All authors have certain themes that hum through their works because they provide the framework for the ways in which they understand the world and how their story ideas are shaped into a plot. In a novel, the plot is only one part of the total experience of reading the book. The themes, characters and settings, among other things are part of what ultimately makes the book fascinating or dull.
In Barbara D’Amato’s most recent book, Other Eyes, the central theme is that modern people are very similar to people who lived thousands of years ago. “A baby born ten thousand years ago but raised by modern parents would not seem different from a child born and raised today,” she said in an interview. And one of the characters says, “We are in no significant way different from a person born ten thousand years ago.”
In illustrating that theme, she takes the reader to ancient cultures in Peru and Turkey and even has the characters, modern day archeologists, imagine what it might be like to have lived in those times. We are treated to a narrative of a young boy who is sacrificed to save his city in Peru and the death of a young girl in childbirth in Turkey.
I loved the descriptions of the archeological areas and enjoyed the imaginative leaps back in time. However, from a strictly plot point, it wasn’t clear to me why the team was going to both Peru and Turkey in such a short time frame. The historical and cultural connection between the two areas was murky, so the juxtaposition of the two cultures seemed random. D’Amato’s explanation in the book was that they were studying the effect of hallucinogenic drugs on the development of religion, but wouldn’t there be other cultures, closer geographically, to study rather than traipsing all over the globe?
I suppose this is a sticking point for me because I’m a practical person. In these days of tight budgets, I couldn’t get past wondering why the team would spend all that money and energy to get themselves and their equipment to a place only to stay a few days. I imagine archeologists going to a site and staying for several weeks, but I could be wrong about this since I don’t personally know any archeologists who do field work.
Actually, the book skips all over the globe. There are scenes in Chicago, D.C., Turkey, Switzerland, Mexico, Peru, and Holland. Each location has its own cast of characters, some of whom never meet or even know about each other. I didn’t have trouble keeping track of them, which says something about the skill with which they were introduced, but at the end I wondered about their relevance to the story.
The premise of the book is intriguing— Blue Eriksen, while researching the effect of hallucinogenic drugs on the creation of religion, stumbles upon a way to successfully cure drug addiction. She has published a best-selling book and so has a moderately high profile and thus a pulpit from which to push her idea. An international drug cartel sends an assassin to kill her before her ideas can take hold and negatively affect business.
There are some nail-biting moments when she realizes she is being stalked by a cold-blooded murderer, but this part of the story did not mesh as well as one might wish with the descriptions of old cultures. The archeological story was satisfying enough and did not need to be appended to a thriller plot.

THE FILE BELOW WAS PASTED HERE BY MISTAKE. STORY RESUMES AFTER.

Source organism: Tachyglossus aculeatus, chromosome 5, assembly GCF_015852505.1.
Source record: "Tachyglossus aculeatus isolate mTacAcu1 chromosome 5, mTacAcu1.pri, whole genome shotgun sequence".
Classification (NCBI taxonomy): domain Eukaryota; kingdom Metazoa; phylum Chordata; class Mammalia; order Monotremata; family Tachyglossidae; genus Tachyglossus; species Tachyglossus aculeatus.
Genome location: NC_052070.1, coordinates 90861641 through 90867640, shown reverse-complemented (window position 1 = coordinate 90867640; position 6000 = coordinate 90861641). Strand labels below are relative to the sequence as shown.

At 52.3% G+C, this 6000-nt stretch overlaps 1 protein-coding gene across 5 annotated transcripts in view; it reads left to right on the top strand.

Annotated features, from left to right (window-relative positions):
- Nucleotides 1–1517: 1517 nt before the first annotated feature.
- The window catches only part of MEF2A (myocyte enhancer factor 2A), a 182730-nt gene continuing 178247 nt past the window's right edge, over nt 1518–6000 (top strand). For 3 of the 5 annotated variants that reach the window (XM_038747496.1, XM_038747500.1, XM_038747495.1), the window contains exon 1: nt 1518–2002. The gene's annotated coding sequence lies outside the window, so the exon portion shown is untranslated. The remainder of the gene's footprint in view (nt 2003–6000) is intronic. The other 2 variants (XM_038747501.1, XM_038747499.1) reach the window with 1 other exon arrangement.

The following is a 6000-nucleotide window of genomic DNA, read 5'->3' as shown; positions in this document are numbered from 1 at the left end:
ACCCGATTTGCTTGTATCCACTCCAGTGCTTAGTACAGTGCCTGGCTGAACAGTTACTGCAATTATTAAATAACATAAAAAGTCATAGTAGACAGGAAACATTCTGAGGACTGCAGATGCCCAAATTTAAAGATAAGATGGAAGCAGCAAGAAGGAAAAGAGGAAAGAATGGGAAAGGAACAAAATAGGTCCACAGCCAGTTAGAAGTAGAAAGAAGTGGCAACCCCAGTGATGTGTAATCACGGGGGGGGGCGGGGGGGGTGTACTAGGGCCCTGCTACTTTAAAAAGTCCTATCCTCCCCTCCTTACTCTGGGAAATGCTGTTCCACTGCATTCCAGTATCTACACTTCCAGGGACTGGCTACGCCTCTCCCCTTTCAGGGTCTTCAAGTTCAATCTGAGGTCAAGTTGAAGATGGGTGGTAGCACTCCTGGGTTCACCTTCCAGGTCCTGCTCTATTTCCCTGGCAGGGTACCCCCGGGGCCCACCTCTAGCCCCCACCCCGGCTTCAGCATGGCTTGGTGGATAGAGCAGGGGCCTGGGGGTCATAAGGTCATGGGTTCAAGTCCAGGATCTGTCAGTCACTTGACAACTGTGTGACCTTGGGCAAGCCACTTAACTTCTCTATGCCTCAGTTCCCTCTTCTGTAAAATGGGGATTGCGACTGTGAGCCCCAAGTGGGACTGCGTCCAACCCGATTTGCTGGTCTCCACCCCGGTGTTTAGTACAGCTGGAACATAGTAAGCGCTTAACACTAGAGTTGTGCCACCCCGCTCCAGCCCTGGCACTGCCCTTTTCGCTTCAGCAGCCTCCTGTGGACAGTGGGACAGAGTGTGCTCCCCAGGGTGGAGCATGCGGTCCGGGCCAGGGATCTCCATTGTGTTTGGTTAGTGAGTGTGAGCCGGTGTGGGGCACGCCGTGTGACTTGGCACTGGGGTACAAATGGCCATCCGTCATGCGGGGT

I had started to reread another D’Amato novel, Good Cop, Bad Cop, before buying her latest. I put it down to read Other Eyes, and then returned to it. It was interesting to see the reappearance of some plot devices and themes in both books.
I found Good Cop, Bad Cop a more cohesive story because there are fewer subplots and extraneous characters. However, although it was part of a series, the recurring characters, Suze Figueroa and Norm Bennis, were more of a subplot than focal characters. Their contribution to the solution of the story was tangential.
Both books have a weary world view. Not much positive is evident at the end, not even the personal growth of the characters. In Good Cop, Bad Cop the police superintendant is forced out and there is no redemption for him. In Other Eyes, Blue Eriksen will be discredited by the drug cartel and what she hopes will be a cure for drug addiction will be turned against her. D’Amato does not predict happy futures for her characters, even the ones who are ethical and honorable.
In both books the bad guy dies, one by being hit by a bus and one by being hit by a cement truck. D’Amato’s sense of justice for evil demands that this happen but these deaths seem more gruesome than just being shot by the protagonist. It’s the justice of the larger society that kills them or maybe, the laws of physics. Both books have honest central characters who are strongly connected to their families, both books have evil doers who don’t care who gets hurt as long as their objective is reached and both books have minor characters who are weak. Richard Dickenson in Good Cop, Bad Cop reminds me strongly of Andy Becker in Other Eyes, down to both being sacrificed for the story line.
Nevertheless, Other Eyes is a rewarding read, not because it is the best thriller D’Amato has written but because the characters and the story are interesting and the settings are unusual. And a reread of Good Cop, Bad Cop is a great way to spend a gray March afternoon.
The books are available through Centuries & Sleuths Book Store, The Book Table and the local libraries.
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